The perfect sacrifice. 9:23-28
In our passage for study our writer makes a similar point to 9:11-14, except that here the emphasis is not on the worth of Christ's sacrifice, but on the uniqueness of his priestly offering - Christ needed to offer the sacrifice once only.
v23. Ritual purification, via a blood sacrifice, was performed to cleanse the material tabernacle and its accessories from defilement, and so enable the high priest to enter into the sanctuary and represent the people before the Lord of the universe. Yet, as this sanctuary is only a copy of the spiritual reality, then obviously a far better sacrifice is necessary to effect purification in the spiritual realm.
v24. The earthly sanctuary (tabernacle) is but a model of the spiritual sanctuary. Christ didn't enter the earthly model, but rather, he entered the spiritual reality. Jesus entered the very throne-room of the living God to speak on our behalf. He did this having first made a perfect sacrifice cleansing us from the pollution and defilement of sin. He could not have stood in the heavenly sanctuary on our behalf if he had not first made this perfect sacrifice.
v25. The offering of the atonement sacrifice by the high priest, for the purification of the people of Israel, is but a model of a superior spiritual sacrifice for purification. Christ's sacrifice is the real one, not a token one which has to be offered year after year. Christ's sacrifice was a once-only offering of himself.
v26. If the eternal sacrifice for purification were to be repeatedly offered, it would be necessary for Christ to continually die. Yet, Christ's offering was a once-and-for-all offering of himself, complete and eternal in its effects. He appeared once at the end of the age to cancel and eliminate the effects of sin by the sacrifice of himself (the shedding of his own blood, unlike Aaron who shed the blood of animals) - a perfect sacrifice indeed.
v27-28. We all die and face judgement, yet Christ died and faced our judgement for us and therefore gained us life. He bore the sins (judgement) of the many, Isa.53. So, Christ's perfect high-priestly sacrifice of his own life has purified the people of God. Like the times of old when the people of God waited expectantly for the high priest to come out from the sanctuary and so confirm their right-standing in the sight of God, so too we wait expectantly for Jesus to reappear and so confirm to his people the salvation he has gained for us. In that day he will come, not to deal again with sin, but to bring the long-awaited blessings of etrenal salvation.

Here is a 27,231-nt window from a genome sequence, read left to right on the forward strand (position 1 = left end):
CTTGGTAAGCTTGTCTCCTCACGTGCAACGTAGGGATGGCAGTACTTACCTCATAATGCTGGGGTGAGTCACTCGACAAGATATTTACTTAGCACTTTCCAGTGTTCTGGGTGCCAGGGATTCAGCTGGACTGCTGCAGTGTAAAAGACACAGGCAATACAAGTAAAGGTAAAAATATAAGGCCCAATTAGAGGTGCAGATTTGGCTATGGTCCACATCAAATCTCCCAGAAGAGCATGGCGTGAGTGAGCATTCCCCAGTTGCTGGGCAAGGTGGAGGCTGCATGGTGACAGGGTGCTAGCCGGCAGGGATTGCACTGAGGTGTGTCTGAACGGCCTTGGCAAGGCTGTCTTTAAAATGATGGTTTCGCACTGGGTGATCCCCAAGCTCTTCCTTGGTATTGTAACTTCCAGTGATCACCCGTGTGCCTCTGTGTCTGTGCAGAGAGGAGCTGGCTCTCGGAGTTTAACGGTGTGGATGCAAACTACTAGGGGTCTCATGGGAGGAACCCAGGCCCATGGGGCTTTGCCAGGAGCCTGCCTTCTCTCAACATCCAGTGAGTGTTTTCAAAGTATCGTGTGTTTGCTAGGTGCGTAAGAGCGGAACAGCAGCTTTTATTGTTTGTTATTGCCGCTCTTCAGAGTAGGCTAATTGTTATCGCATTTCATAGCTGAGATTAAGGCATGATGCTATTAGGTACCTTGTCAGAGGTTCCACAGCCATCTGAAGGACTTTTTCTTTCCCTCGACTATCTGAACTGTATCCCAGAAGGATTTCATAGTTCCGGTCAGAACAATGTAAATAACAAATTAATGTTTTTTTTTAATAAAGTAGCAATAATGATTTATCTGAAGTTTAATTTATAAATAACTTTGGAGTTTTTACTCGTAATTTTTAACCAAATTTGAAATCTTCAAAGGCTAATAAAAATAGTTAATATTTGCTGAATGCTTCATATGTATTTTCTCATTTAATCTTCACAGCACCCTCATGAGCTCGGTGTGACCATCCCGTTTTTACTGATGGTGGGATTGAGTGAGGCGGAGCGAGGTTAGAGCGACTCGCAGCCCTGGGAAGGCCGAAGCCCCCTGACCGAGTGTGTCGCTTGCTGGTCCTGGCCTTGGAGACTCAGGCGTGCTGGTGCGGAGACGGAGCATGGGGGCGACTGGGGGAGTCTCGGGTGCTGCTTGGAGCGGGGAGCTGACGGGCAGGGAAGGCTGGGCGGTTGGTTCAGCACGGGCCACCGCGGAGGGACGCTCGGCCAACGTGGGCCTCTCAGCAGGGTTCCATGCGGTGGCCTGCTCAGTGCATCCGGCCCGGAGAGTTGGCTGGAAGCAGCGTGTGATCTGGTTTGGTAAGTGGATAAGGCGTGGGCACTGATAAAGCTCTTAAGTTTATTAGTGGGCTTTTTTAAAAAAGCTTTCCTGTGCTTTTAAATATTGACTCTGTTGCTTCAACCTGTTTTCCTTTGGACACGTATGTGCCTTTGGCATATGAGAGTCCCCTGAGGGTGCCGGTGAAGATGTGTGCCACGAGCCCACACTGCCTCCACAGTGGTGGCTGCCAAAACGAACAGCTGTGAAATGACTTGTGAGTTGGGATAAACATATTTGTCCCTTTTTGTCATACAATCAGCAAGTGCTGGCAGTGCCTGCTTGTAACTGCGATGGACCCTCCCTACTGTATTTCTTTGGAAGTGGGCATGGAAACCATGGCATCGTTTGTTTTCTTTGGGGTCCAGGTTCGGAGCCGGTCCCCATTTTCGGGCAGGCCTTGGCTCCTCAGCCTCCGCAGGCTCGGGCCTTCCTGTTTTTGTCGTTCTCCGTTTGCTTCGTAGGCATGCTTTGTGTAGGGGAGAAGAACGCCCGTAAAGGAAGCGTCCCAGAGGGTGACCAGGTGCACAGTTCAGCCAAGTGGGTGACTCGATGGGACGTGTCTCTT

Freedom from guilt
The practice of confession is very strong in the Christian church. In confession we tell God all the things we have done wrong and ask him to forgive us. On the basis of the promise of scripture we believe that those who confess their sins are forgiven. So, the confession of sins is an ingrained aspect of Christian piety. We believe that we neglect confession at great risk.
The word "confession" in the New Testament is used in a number of ways. For example, it is often used of confessing our faith in Jesus Christ, Jn.9:22, Matt.8:29, or of our repentance in the face of the gospel, Lk.15:21, 18:13, 19:8 (cf. 1Jn.1:5-10 also best understood as repentance). Yet, what of the daily or weekly confession of our failings?
There is a small passage in James 5:16 which is often used to encourage us in daily confession. "Confess your sins to each other and pray for each other so that you may be healed." This certainly emphasizes confession, and it is often argued that God should be the focus of this confession. Yet, James is clearly dealing with offense caused within the fellowship of believers and refers to the serious consequences that follow. He is calling for a recognition of wrong behavior, a willingness to admit that wrong to fellow church members and a willingness to turn from it. Note the parallels with Paul's words in first Corinthians 11:30. James' argument is that when we cause offense to our brothers and sisters, thus dividing the unity we have in Christ, the consequences are dramatic and so we need to do something about it.
It is good to remember our frailty and that "but by the grace of God ....", yet there is no value in constantly listing our failings before God, as if their declaration is a necessary first step in our approach to God. The truth is that all our sins, whether past, present and future, are dealt with by Christ. "Christ was sacrificed once to take away the sins of many people", Heb.9:28. Christ "appeared once for all at the end of the ages to do away with sin by the sacrifice of himself", Heb.9:26. There is no stain, blot, sin, evil.... which we might have committed last week which in any way can affect our standing in the sight of God. How good we are, or how compromised we are, has nothing whatsoever to do with our relationship with God. He accepts us as his sons forever, he hears and answers our prayers of faith, all on the basis of our resting on the faithfulness of Christ.
So, a time of confession that serves to remind us of our state of loss before God and of his grace of forgiveness which is now ours in Christ, is good and proper; confession that is nothing more than a listing of daily failings, as if in the listing there is forgiveness, is little more than a good work devoid of God's grace in Christ.
The writer to the Hebrews obviously wants to show us that Christ offered a once-and-for-all perfect sacrifice. What does this sacrifice entail? How does it relate to our practice of confession?
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